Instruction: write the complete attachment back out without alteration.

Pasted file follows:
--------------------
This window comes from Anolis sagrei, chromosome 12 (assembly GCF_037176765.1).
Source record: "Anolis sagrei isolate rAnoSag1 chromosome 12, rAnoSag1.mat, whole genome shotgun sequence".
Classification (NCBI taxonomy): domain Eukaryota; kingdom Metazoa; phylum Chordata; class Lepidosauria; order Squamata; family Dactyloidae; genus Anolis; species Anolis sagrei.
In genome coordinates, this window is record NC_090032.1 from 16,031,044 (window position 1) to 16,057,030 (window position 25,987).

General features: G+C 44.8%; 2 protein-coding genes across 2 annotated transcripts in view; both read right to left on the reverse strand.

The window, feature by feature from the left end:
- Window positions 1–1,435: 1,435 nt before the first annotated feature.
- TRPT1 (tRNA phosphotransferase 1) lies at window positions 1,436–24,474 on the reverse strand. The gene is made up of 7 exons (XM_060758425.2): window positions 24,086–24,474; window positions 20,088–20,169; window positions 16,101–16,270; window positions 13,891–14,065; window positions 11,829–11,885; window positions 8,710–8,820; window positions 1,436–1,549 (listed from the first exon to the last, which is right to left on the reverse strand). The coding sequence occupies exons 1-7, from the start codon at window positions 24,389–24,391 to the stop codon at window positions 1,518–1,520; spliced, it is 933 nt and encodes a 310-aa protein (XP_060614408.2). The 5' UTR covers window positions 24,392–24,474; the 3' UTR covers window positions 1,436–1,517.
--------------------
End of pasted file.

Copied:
This window comes from Anolis sagrei, chromosome 12 (assembly GCF_037176765.1).
Source record: "Anolis sagrei isolate rAnoSag1 chromosome 12, rAnoSag1.mat, whole genome shotgun sequence".
Classification (NCBI taxonomy): domain Eukaryota; kingdom Metazoa; phylum Chordata; class Lepidosauria; order Squamata; family Dactyloidae; genus Anolis; species Anolis sagrei.
In genome coordinates, this window is record NC_090032.1 from 16,031,044 (window position 1) to 16,057,030 (window position 25,987).

General features: G+C 44.8%; 2 protein-coding genes across 2 annotated transcripts in view; both read right to left on the reverse strand.

The window, feature by feature from the left end:
- Window positions 1–1,435: 1,435 nt before the first annotated feature.
- TRPT1 (tRNA phosphotransferase 1) lies at window positions 1,436–24,474 on the reverse strand. The gene is made up of 7 exons (XM_060758425.2): window positions 24,086–24,474; window positions 20,088–20,169; window positions 16,101–16,270; window positions 13,891–14,065; window positions 11,829–11,885; window positions 8,710–8,820; window positions 1,436–1,549 (listed from the first exon to the last, which is right to left on the reverse strand). The coding sequence occupies exons 1-7, from the start codon at window positions 24,389–24,391 to the stop codon at window positions 1,518–1,520; spliced, it is 933 nt and encodes a 310-aa protein (XP_060614408.2). The 5' UTR covers window positions 24,392–24,474; the 3' UTR covers window positions 1,436–1,517.